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In this three-part audio series, we’ll share some insights from a cybersecurity professional with 18 years of experience in industrial network design and support, information and network security, risk assessments, pentesting, threat hunting, and forensics.

Blumira’s Account Executive Mike McCarthy interviewed Pascal Ackerman, the author of a new book, Modern Cybersecurity Practices: Exploring And Implementing Agile Cybersecurity Frameworks and Strategies for Your Organization. Ackerman is also Managing Director of Threat Services at ThreatGEN.

Check out the first video in Building a Cybersecurity Program: Modern Cybersecurity Practices, Part 1, and the second video, Common Threat Vectors & Industrial Control Systems (ICS): Modern Cybersecurity Practices, Part 2.

In this third video, they discuss different challenges of detection, how to continuously monitor your environment, seeking SIEM maturity and more. Listen to the full audio interview here:


Here’s a summary of a few of the questions and answers that may provide value for organizations seeking threat detection and response solutions:

What kind of challenges exist with detecting infiltration or data exfiltration?

The challenges exist with the technology in place that is monitoring events. Most companies either have no technology in place at all to look at log events or traffic, or some of them will not have enough technology in place to do it.

Some of them have too much and they’re getting overwhelmed with the amount of logs. It’s about getting to a balance where you get the right information at the right time, so you can actually look at it in a reasonable way.

What is the most common of those problems among your clients, and what are you actually seeing in the field?

For my clients, there’s been a lot of effort and attention on obtaining the next tool or next software that will solve all of your problems, which, by the way, I don’t support at all (the easy button).

There’s been so many companies that will say if you install this, we’re going to be the IDS (intrusion detection system) for your industrial network. And here, we’ll be sniffing your network and giving you alerts on everything it can find.

Many people have signed up for that, and now they have four or five systems reporting events. They’re just being overwhelmed. That’s what I’m seeing. And most people buy these tools and don’t ever log at them. So it’s a combination of getting too much information and not having the right people to look at the event and alerts coming up.

Until you find something malicious, keeping an eye on your firewall logs and monitoring all traffic that goes through them is enough for most companies out there. Once you do find something beaconing out to China or Russia, it’s nice to have event logs for everything, so you can see what actually happened when it was installed. To find malicious activity, give me a good packet capture of your firewall egress board and we can find that stuff.

What are some of the other best ways to continuously monitor security in an organization’s environment?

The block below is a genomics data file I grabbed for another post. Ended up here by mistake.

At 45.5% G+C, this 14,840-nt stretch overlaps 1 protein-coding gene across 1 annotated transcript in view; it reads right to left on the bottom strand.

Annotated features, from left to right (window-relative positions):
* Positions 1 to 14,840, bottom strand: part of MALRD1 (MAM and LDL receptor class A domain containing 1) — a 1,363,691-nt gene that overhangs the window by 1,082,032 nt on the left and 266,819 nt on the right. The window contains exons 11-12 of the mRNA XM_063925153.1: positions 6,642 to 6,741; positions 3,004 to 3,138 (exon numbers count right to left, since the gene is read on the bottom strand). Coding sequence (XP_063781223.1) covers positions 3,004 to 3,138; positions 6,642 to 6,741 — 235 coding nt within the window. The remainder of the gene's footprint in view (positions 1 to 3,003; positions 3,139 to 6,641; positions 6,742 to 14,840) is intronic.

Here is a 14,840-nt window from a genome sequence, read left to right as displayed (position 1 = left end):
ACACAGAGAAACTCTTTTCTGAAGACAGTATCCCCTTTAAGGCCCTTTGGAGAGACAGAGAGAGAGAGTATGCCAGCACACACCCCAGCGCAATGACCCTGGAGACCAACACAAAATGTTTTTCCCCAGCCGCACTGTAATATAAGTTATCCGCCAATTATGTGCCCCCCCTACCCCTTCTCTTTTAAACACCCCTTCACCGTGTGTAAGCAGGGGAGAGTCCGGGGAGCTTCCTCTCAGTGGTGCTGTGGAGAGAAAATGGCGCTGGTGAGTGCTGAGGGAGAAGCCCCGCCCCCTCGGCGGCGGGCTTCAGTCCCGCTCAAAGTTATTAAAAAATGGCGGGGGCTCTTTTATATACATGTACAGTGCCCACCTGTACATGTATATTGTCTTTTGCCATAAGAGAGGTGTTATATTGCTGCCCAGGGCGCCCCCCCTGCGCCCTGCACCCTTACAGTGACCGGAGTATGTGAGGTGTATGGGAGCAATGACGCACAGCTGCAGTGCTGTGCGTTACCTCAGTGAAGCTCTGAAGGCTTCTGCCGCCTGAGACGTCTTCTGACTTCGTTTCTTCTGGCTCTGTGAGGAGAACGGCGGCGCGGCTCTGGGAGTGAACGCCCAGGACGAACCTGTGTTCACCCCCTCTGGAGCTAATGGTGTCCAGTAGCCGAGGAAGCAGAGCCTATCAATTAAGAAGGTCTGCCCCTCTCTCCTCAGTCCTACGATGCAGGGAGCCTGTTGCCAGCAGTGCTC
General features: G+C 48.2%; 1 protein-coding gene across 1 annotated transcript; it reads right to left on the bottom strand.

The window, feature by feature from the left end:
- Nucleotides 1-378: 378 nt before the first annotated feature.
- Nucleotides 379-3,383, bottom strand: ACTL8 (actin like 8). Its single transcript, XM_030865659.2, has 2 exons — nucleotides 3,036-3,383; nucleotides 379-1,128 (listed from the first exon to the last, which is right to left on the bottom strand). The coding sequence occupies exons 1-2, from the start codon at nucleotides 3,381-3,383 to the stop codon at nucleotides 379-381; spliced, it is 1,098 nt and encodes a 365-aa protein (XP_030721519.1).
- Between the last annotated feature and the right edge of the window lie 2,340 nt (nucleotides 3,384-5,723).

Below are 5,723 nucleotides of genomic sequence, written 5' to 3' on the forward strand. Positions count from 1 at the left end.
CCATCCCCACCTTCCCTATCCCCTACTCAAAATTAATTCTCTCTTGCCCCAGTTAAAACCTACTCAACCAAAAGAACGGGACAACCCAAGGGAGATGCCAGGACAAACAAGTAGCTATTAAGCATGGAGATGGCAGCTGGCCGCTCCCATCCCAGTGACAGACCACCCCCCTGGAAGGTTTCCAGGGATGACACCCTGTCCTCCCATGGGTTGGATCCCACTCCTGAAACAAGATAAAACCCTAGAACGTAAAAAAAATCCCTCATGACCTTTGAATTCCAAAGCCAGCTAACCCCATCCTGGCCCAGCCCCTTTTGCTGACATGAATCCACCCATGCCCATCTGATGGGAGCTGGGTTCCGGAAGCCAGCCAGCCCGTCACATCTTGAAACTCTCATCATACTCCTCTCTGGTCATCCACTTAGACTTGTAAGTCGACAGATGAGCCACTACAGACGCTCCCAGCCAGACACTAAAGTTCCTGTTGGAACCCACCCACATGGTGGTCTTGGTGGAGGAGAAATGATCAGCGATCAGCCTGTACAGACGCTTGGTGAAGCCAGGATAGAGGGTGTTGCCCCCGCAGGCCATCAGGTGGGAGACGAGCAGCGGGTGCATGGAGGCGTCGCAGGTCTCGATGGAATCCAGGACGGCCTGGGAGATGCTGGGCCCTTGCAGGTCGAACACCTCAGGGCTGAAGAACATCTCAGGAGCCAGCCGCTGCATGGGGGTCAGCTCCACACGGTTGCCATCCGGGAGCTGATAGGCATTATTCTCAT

After firewalls, you should start looking at Windows events. Correlate logins on your Windows system with your shift schedule to understand why a user is logging in in the middle of the night, or why are they trying to log into 20 different workstations at once? You can extend that to events that you get from your Apache servers and your Linux systems as well.

What kind of trends have you seen in the SIEM industry, or the market toward including increased security value?

When talking to my customers, they’re just starting their security programs. They’ll leave it up to me to implement a SIEM solution, and I’ll go with the best free solution, the ELK (Elastic, Logstash and Kibana) stack. Once you have that in place, you can start collecting and reviewing firewall logs.

Once you’ve monitored it for a year or year and half, you can decide what kind of information you’re interested in. But it doesn’t cover everything you will want. You could use that experience to talk to a SIEM supplier about which events you’d like to see, for example, you might be interested in a Windows Event, but you could also be interested in adding threat intelligence feeds to it – ask your SIEM provider what they can offer.

We’ve observed that when implementing a SIEM solution, organizations need to do a lot of work to get the most value out of them, meaning not only log management, but also actionable and relevant information. It can take a large investment of time, money and expertise. Are your clients seeing similar barriers to get to the next level of security maturity?

Yes, mostly because technology is technology, and companies will throw money out there, but it’s about getting expertise to actually look at the data that comes from the solutions.

A lot of companies are struggling to get. The right people in place and get the right eyes looking at these events. There’s plenty of companies that do a fantastic job collecting events, making dashboards, sending alerts – but then you get an alert that says an admin has been logged in to too many systems. What’s the next step? What are we going to do now? That’s where people still struggle, especially in the industrial space.

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